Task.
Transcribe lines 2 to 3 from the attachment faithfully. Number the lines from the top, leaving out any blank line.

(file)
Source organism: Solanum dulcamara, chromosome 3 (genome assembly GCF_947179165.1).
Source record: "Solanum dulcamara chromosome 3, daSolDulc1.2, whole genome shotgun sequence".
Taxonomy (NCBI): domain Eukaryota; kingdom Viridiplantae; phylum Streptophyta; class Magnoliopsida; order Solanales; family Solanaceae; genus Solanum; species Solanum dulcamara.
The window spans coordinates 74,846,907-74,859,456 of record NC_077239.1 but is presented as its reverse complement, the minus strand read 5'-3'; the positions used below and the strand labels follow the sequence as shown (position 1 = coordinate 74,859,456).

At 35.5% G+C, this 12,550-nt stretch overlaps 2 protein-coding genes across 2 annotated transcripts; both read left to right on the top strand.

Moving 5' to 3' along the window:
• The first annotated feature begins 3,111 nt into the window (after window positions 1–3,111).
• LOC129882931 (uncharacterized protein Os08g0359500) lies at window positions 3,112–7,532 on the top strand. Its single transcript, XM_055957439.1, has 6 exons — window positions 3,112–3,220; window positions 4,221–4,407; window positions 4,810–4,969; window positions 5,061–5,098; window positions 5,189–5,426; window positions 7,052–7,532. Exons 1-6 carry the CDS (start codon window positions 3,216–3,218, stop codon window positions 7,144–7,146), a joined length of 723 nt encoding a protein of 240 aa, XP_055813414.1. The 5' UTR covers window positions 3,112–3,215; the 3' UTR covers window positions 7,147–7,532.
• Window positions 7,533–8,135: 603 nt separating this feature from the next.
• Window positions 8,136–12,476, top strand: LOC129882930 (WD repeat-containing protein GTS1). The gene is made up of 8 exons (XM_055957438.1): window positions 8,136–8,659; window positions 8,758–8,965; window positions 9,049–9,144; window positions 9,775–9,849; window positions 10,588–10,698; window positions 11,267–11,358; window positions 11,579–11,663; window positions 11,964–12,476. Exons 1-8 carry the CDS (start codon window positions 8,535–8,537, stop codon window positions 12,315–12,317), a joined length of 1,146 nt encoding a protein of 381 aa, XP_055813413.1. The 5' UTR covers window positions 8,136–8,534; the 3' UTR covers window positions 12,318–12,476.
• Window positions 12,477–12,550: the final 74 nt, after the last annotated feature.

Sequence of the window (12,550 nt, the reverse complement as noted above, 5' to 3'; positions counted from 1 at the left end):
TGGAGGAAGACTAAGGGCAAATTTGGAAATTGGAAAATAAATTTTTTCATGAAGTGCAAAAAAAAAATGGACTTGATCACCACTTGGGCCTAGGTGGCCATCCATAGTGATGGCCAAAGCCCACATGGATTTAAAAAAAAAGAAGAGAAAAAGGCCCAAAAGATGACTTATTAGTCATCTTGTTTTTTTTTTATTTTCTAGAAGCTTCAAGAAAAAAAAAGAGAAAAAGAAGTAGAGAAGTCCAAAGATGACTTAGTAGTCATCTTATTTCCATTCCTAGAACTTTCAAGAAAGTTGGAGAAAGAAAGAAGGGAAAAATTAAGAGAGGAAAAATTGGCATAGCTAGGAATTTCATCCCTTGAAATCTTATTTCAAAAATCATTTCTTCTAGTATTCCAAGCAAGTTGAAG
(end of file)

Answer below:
Source record: "Solanum dulcamara chromosome 3, daSolDulc1.2, whole genome shotgun sequence".
Taxonomy (NCBI): domain Eukaryota; kingdom Viridiplantae; phylum Streptophyta; class Magnoliopsida; order Solanales; family Solanaceae; genus Solanum; species Solanum dulcamara.